Genetic algorithms algorithmically replicate these recombination effects and integrate them into evolutionary simulation models and optimization algorithms. Successful application of genetic algorithms in the sense of a progressive creativity in essence depends on the potential of recombination, the mixing and recomposition of elementary structural building blocks. According to Holland, by reorganizing available information one of the great advantages of evolution is utilized, namely, "its perpetual novelty in its approaches to maintaining fitness " (Levy 1993a, p. 169).
Unlike recombinations, point mutations do not play a prominent role in genetic algorithms, in contrast to the evolution strategic view (Chapter 4).
Elementary building blocks: Complex adaptive systems, such as the interactions on genome structures, are hierarchically composed of simple elementary units. Only through the interplay of genes, the building blocks of DNA, are chains of amino acids and proteins composed during the transcription and translation phases. To translate the triplets into the corresponding amino acids, building blocks of RNA, nucleotide bases are needed. The proteins produced, the proteome, constitute the "atomic units of a cell." This modular organization principle plays a decisive role in the encoding structures of genetic algorithms as well. The genotypical GA structures-an analogy to computer programs used in Turing machine tables, in assembler code, and in C, LISP, or Mathematica-are also built from elementary building blocks: short binary strings, command sequences, variables, constants, or symbolic expressions.
Genetic algorithms have a surprisingly broad range of application domains, from solving technical optimization problems (Goldberg 1989), mathematical function optimization (De Jong 1975), simulated evolution of social behavior of ants (Jefferson, Collins, et al. 1992), or artificial, interacting organisms (Ray 1991) to the evolutionary "breeding" of computer programs (Koza 1992; Koza 1994; Koza, Andre, et al. 1999; Banzhaf, Nordin, et al. 1997). The latter paradigm is known as genetic programming, which we discuss in detail in Part II of this book (Chapter 7). An extensive list of further GA application areas can be found in, among others, Goldberg 1989, p. 126 ff. or Mitchell 1996.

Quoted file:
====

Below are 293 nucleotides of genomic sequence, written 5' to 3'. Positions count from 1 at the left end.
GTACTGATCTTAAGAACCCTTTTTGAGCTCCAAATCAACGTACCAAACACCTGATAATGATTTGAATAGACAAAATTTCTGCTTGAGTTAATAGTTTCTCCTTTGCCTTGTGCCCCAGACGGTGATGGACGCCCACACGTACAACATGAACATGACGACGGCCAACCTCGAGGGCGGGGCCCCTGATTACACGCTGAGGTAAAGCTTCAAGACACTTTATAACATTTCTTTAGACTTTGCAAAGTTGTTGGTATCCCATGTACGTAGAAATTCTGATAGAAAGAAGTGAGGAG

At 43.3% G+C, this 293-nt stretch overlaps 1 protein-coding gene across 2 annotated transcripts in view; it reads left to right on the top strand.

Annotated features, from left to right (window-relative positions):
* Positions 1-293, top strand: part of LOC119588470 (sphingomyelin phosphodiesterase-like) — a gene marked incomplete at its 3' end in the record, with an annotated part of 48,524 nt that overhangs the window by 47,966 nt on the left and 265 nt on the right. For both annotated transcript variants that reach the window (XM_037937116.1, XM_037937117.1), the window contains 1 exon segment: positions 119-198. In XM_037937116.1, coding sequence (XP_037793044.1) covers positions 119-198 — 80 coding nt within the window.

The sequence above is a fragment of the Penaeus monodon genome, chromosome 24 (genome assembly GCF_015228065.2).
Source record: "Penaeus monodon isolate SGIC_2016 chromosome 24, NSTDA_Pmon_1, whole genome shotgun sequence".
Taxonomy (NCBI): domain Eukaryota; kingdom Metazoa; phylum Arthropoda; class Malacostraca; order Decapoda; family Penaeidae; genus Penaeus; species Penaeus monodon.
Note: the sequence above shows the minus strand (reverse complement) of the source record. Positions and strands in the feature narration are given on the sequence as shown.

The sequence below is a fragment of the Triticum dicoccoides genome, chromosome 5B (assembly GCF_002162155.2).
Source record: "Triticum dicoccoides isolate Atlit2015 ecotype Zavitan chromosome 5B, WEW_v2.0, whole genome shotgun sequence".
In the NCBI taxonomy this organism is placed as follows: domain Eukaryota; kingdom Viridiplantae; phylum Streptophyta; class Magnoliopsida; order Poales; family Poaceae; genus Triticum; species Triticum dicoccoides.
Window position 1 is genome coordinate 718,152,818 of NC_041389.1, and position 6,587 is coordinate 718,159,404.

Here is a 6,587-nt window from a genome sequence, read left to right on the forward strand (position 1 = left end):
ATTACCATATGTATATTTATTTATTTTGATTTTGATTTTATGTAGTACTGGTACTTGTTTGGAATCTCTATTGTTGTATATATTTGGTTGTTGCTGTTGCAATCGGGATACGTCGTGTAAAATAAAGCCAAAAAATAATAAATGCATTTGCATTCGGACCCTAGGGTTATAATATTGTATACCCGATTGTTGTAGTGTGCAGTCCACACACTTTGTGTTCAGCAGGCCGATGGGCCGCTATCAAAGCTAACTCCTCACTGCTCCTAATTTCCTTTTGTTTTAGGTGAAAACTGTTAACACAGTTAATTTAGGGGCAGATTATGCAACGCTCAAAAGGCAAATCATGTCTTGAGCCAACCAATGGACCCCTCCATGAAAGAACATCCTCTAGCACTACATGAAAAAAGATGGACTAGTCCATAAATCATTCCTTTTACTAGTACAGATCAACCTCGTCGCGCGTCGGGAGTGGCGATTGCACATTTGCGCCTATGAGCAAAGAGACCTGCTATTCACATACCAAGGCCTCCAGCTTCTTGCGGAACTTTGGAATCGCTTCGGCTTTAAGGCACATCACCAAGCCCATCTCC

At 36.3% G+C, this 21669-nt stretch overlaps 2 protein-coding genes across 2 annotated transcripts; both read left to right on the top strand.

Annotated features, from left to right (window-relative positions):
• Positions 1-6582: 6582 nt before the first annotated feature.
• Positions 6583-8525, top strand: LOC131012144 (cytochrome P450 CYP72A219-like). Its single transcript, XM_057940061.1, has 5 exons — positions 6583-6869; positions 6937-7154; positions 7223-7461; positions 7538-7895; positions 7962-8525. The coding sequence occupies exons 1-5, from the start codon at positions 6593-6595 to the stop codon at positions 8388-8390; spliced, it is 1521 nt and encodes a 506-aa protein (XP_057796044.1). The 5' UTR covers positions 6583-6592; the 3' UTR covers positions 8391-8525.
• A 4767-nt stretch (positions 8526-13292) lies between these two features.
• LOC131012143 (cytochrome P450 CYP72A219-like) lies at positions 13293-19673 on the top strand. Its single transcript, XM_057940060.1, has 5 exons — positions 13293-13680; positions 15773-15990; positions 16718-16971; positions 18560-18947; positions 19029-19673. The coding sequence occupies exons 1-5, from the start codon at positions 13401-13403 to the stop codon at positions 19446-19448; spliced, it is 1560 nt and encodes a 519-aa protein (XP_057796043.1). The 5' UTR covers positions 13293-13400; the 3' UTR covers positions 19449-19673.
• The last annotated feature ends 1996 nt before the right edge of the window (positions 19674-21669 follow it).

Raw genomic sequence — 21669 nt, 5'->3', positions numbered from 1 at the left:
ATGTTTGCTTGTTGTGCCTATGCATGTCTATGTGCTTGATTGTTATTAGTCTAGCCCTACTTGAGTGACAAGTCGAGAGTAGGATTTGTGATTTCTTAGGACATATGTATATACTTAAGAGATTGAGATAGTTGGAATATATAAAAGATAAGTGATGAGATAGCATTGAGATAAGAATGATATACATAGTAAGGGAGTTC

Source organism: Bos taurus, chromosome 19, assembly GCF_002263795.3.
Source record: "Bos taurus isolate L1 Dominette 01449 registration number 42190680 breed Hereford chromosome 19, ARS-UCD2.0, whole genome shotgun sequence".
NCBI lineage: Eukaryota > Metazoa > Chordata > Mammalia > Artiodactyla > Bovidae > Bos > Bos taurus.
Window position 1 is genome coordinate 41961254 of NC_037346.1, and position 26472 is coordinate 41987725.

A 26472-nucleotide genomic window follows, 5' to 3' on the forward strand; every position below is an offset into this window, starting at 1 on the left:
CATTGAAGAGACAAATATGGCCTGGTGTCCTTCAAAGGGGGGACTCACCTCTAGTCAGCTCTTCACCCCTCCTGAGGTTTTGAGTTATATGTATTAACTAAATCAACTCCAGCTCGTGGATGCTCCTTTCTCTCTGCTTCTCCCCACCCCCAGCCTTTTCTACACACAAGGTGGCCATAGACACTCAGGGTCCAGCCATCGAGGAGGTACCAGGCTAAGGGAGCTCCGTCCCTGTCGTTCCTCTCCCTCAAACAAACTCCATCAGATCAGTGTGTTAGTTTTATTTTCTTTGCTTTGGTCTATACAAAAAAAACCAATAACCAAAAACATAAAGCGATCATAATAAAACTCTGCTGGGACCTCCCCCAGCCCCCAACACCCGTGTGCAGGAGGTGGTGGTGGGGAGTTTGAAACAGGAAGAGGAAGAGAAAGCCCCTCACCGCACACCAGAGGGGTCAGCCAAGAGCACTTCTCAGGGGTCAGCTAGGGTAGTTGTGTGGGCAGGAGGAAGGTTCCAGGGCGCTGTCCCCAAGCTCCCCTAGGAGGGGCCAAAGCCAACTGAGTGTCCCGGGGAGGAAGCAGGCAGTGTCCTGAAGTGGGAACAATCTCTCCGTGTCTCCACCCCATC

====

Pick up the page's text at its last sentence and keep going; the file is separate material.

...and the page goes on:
At the end of the 1980s, genetic algorithms received worldwide attention through promotion by David E. Goldberg (Goldberg 1989) and the development of a number of practical GA applications. Since then, the representation of adaptive GA structures seems to be mainly restricted to binary strings. Today binary encoding is still considered one of the key features of genetic algorithms. Binary alphabets are preferred because a two-value representation maximizes the number of "schemata" with respect to a given encoding (Goldberg 1986). We will examine this aspect in the context of the controversial schema theorem in Section 3.8.
In the following sections we show that it is not necessary to restrict ourselves to binary GA chromosomes. Instead we introduce a number of representation schemes for GA chromosomes over arbitrary, finite, and discrete alphabets (Section 3.1). The set of variants covers haploid single-stranded chromosomes over binary strings, triplet chromosomes for simulating RNA sequences over a four-letter alphabet, and GA chromosomes with real-value alleles (Section 3.1.1). We also look at diploid chromosome strands and how to deal with dominant and recessive alleles (Section 3.1.2).
Various effects of point mutations on different variants of GA chromosomes (haploid, diploid, varying discrete allele alphabets) are described in Section 3.2.
In Section 3.3, we discuss recombination operators, developed from simple combination operators on lists into meiotic recombinations on diploid chromosomes.
Mutations on groups of chromosome subunits in the sense of biological inversions, translocations, and crossovers among nonhomologous chromosomes are introduced in Section 3.4...
Meet the Author
Christian Jacob is assistant professor in the Department of Computer Science at the University of Calgary. His areas of interest include evolutionary algorithms, Lindenmayer systems, ecosystems modeling, distributed computing, alternative programming paradigms, biocomputing, and bioinformatics. He is the author of the German edition of this book, Principia Evolvica Simulierte Evolution mit Mathematica, published by dpunkt.verlag.